Jeff Alson: What is Fermi 3 and why does it matter?

Monday, June 15, 2015Jeff Alson, Guest Contributor

We are now at a historic crossroads in southeastern Michigan of which many residents are unaware.

DTE Energy has proposed the construction of a new nuclear power plant, called Fermi 3, set to be located in Monroe. At over 1,500 megawatts, Fermi 3 would be the largest single nuclear reactor in the U.S.

This proposal is backgrounded by an awful financial and safety record for DTE nuclear projects. Its Fermi 1 plant operated only briefly before melting down in 1966 and closing in 1972, and Fermi 2’s construction cost ratepayers nearly $5 billion, about 20 times its original estimate.

The Nuclear Regulatory Commission recently issued an operating license for Fermi 3, which means that DTE can legally begin construction. DTE has not yet decided to build Fermi 3 and is “keeping its options open,” but the key remaining step is for DTE to obtain Michigan Public Service Commission approval guaranteeing recovery of and profit on all expenditures associated with Fermi 3’s construction and operation.

Here are three reasons why building Fermi 3 would be a big mistake:



Press accounts estimate that Fermi 3 would cost $10 billion or more, but U.S. nuclear plants have historically suffered large cost overruns. Since Fermi 3 would be the first of its design to be built, the $10 billion estimate is especially likely to be inaccurate. Additionally, decommissioning costs for Fermi 3 aren’t part of the estimate, leading me to believe that Fermi 3 could cost as much as $20 billion. At $10-$20 billion, Fermi 3 would be, by far, the most expensive single construction project in Michigan history. At $5,000-$10,000 per DTE household, whether to build Fermi 3 is one of the most important financial decisions facing families in southeastern Michigan.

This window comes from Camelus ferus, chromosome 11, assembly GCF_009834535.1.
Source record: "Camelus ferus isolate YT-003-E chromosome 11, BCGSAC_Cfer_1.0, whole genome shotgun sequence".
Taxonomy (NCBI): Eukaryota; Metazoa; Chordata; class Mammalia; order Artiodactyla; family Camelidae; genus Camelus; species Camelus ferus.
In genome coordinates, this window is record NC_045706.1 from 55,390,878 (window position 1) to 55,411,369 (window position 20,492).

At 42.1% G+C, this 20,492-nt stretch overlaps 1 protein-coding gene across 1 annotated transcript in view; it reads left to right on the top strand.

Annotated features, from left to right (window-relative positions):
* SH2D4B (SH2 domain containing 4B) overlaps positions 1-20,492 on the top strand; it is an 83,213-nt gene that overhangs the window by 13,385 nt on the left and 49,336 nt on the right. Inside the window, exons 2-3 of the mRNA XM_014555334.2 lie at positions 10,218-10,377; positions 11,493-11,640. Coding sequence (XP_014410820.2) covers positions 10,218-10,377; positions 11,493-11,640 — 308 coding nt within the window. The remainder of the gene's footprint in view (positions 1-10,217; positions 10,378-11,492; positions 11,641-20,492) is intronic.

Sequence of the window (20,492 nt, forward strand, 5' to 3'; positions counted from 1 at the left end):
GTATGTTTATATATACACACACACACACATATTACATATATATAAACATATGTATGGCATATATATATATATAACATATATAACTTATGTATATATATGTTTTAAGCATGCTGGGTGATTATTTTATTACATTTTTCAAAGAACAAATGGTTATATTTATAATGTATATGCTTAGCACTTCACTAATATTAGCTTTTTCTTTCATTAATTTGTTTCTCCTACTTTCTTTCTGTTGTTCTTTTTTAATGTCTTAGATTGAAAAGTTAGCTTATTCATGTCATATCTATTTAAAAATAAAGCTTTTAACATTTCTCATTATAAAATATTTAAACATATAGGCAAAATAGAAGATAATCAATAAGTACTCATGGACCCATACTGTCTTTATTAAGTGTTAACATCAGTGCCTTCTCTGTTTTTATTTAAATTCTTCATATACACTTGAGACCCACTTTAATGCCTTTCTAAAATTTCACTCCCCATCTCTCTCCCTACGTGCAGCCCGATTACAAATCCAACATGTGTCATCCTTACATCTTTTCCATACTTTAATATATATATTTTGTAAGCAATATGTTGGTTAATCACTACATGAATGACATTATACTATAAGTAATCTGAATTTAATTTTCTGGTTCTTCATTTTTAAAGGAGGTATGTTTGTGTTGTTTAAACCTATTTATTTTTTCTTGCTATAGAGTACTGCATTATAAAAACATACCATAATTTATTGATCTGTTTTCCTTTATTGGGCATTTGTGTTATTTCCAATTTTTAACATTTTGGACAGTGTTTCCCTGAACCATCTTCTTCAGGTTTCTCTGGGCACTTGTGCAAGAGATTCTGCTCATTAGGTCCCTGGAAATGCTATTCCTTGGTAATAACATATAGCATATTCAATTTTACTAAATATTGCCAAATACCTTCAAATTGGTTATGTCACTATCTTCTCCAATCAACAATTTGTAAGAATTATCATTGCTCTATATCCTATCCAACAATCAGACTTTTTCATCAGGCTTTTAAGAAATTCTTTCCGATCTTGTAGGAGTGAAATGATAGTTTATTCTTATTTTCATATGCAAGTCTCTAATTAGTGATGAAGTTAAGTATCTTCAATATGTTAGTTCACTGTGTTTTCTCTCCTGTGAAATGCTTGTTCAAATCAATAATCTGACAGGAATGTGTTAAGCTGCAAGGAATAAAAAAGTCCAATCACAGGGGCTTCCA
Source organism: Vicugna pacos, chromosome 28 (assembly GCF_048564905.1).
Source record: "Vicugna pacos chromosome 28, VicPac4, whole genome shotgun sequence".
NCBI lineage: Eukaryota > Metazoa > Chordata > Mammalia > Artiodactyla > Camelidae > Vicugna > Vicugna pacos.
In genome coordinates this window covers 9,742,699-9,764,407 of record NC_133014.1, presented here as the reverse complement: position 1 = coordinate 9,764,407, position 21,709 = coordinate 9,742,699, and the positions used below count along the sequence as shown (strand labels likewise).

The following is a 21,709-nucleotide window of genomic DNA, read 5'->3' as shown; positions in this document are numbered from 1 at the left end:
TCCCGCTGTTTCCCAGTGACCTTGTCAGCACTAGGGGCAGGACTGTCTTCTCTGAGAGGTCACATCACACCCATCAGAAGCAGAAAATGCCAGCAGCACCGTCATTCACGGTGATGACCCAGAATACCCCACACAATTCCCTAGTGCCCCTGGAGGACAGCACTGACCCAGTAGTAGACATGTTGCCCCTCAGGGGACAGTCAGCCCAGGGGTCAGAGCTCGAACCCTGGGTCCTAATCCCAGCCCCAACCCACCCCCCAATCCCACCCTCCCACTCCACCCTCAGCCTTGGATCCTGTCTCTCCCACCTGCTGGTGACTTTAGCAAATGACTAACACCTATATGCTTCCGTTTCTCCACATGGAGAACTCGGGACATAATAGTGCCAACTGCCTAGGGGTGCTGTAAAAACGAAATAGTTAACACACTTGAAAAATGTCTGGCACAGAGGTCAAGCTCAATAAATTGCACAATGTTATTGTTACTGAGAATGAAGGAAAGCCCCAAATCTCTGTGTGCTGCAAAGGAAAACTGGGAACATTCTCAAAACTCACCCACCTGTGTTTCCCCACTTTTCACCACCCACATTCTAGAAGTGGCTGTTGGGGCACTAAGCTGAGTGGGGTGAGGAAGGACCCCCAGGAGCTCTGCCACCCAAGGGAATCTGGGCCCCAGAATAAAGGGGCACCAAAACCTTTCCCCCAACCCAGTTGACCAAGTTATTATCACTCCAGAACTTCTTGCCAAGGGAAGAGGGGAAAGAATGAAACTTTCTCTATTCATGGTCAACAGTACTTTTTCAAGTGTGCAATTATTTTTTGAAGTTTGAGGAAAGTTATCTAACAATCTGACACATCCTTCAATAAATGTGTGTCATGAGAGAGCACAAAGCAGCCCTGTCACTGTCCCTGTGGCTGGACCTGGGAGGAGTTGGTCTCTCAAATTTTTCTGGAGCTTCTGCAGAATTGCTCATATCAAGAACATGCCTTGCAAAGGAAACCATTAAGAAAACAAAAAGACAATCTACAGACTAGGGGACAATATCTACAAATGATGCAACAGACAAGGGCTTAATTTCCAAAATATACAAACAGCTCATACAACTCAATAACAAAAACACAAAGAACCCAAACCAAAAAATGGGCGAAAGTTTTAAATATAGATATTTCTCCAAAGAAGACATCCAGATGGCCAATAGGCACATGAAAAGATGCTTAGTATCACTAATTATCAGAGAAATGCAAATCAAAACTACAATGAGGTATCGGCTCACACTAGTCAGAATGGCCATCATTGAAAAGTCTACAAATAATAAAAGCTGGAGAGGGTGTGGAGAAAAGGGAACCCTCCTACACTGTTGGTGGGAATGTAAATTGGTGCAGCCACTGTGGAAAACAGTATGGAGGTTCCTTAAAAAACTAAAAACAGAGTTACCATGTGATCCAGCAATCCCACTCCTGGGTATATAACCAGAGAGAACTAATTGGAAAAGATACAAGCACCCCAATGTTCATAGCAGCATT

Climate Change:

Since nuclear power emits much lower life-cycle greenhouse gas emissions than coal or natural gas, a few high-profile environmentalists believe that we do not have a choice and must accept nuclear power to combat climate change. However, recent studies by the Department of Energy and Stanford show that with a more sophisticated electricity grid and greater use of electricity storage, a reliable and cost-effective low-carbon electric grid can be based on wind, solar, and efficiency. We do have a choice--we will either invest $10-20 billion in Fermi 3 or in renewables and efficiency. It makes no sense to adopt a risky climate strategy like nuclear when it is faster, cheaper and more reliable to rely on renewables and efficiency.



DTE has never mentioned Fermi 3 in its monthly billing statements to customers, and its website contains only a few short paragraphs, apparently written in 2008, that ignore the $100 million that DTE has already spent on licensing and the $10-20 billion it would spend to actually build Fermi 3. DTE apparently wants to make all of its decisions on Fermi 3 in secret, and keep ratepayers from having any input. If Fermi 3 is built, it will be “game over” for renewables and efficiency in southeastern Michigan. This is the time to let DTE and, more importantly, the Michigan Public Service Commission know that you prefer that your ratepayer dollars be invested in a renewable future, not a nuclear one.


Jeff Alson has been an Ecology Center member since the 1970s and was volunteer-of-the-year in the 1980s. He works on climate change issues for the U.S. EPA, but the views here are his own and do not represent those of the EPA. He is also a volunteer with the Alliance to Halt Fermi 3

Photo courtesy of Flickr user k.l.macke via Creative Commons

Published on June 15, 2015